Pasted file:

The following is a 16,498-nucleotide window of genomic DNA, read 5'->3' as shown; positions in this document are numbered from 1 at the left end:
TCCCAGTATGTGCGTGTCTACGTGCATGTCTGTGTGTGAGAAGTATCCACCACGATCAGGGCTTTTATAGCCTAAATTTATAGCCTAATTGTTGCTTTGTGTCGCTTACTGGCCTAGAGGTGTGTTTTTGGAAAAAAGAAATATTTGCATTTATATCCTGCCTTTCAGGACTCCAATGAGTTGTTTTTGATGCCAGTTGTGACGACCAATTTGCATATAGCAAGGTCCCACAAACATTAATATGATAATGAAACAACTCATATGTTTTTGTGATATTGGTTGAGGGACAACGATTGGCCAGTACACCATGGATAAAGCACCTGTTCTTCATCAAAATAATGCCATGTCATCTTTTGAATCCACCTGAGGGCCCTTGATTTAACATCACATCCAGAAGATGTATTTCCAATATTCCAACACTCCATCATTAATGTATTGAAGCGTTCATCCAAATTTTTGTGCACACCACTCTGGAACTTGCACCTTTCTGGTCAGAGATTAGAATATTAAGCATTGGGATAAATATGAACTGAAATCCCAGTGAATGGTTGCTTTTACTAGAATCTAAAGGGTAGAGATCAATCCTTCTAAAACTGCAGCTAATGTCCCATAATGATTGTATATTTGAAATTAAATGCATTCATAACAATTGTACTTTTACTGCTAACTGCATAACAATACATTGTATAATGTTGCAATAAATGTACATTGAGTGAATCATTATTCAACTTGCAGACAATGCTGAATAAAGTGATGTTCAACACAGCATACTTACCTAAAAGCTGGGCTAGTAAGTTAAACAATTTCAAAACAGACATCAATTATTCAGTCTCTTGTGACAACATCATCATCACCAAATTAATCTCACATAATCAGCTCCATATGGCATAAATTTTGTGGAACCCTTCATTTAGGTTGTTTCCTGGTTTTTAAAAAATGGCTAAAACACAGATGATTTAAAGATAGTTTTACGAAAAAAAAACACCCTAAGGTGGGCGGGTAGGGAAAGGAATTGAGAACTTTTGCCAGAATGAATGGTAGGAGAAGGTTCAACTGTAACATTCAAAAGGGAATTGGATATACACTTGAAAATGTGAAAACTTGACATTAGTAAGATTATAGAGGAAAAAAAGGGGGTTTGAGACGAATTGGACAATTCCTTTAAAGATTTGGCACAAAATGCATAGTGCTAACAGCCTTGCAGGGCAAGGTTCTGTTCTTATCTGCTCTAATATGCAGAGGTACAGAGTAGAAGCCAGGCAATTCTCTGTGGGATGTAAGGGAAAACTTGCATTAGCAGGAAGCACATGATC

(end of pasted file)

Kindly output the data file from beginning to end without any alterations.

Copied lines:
The following is a 16,498-nucleotide window of genomic DNA, read 5'->3' as shown; positions in this document are numbered from 1 at the left end:
TCCCAGTATGTGCGTGTCTACGTGCATGTCTGTGTGTGAGAAGTATCCACCACGATCAGGGCTTTTATAGCCTAAATTTATAGCCTAATTGTTGCTTTGTGTCGCTTACTGGCCTAGAGGTGTGTTTTTGGAAAAAAGAAATATTTGCATTTATATCCTGCCTTTCAGGACTCCAATGAGTTGTTTTTGATGCCAGTTGTGACGACCAATTTGCATATAGCAAGGTCCCACAAACATTAATATGATAATGAAACAACTCATATGTTTTTGTGATATTGGTTGAGGGACAACGATTGGCCAGTACACCATGGATAAAGCACCTGTTCTTCATCAAAATAATGCCATGTCATCTTTTGAATCCACCTGAGGGCCCTTGATTTAACATCACATCCAGAAGATGTATTTCCAATATTCCAACACTCCATCATTAATGTATTGAAGCGTTCATCCAAATTTTTGTGCACACCACTCTGGAACTTGCACCTTTCTGGTCAGAGATTAGAATATTAAGCATTGGGATAAATATGAACTGAAATCCCAGTGAATGGTTGCTTTTACTAGAATCTAAAGGGTAGAGATCAATCCTTCTAAAACTGCAGCTAATGTCCCATAATGATTGTATATTTGAAATTAAATGCATTCATAACAATTGTACTTTTACTGCTAACTGCATAACAATACATTGTATAATGTTGCAATAAATGTACATTGAGTGAATCATTATTCAACTTGCAGACAATGCTGAATAAAGTGATGTTCAACACAGCATACTTACCTAAAAGCTGGGCTAGTAAGTTAAACAATTTCAAAACAGACATCAATTATTCAGTCTCTTGTGACAACATCATCATCACCAAATTAATCTCACATAATCAGCTCCATATGGCATAAATTTTGTGGAACCCTTCATTTAGGTTGTTTCCTGGTTTTTAAAAAATGGCTAAAACACAGATGATTTAAAGATAGTTTTACGAAAAAAAAACACCCTAAGGTGGGCGGGTAGGGAAAGGAATTGAGAACTTTTGCCAGAATGAATGGTAGGAGAAGGTTCAACTGTAACATTCAAAAGGGAATTGGATATACACTTGAAAATGTGAAAACTTGACATTAGTAAGATTATAGAGGAAAAAAAGGGGGTTTGAGACGAATTGGACAATTCCTTTAAAGATTTGGCACAAAATGCATAGTGCTAACAGCCTTGCAGGGCAAGGTTCTGTTCTTATCTGCTCTAATATGCAGAGGTACAGAGTAGAAGCCAGGCAATTCTCTGTGGGATGTAAGGGAAAACTTGCATTAGCAGGAAGCACATGATC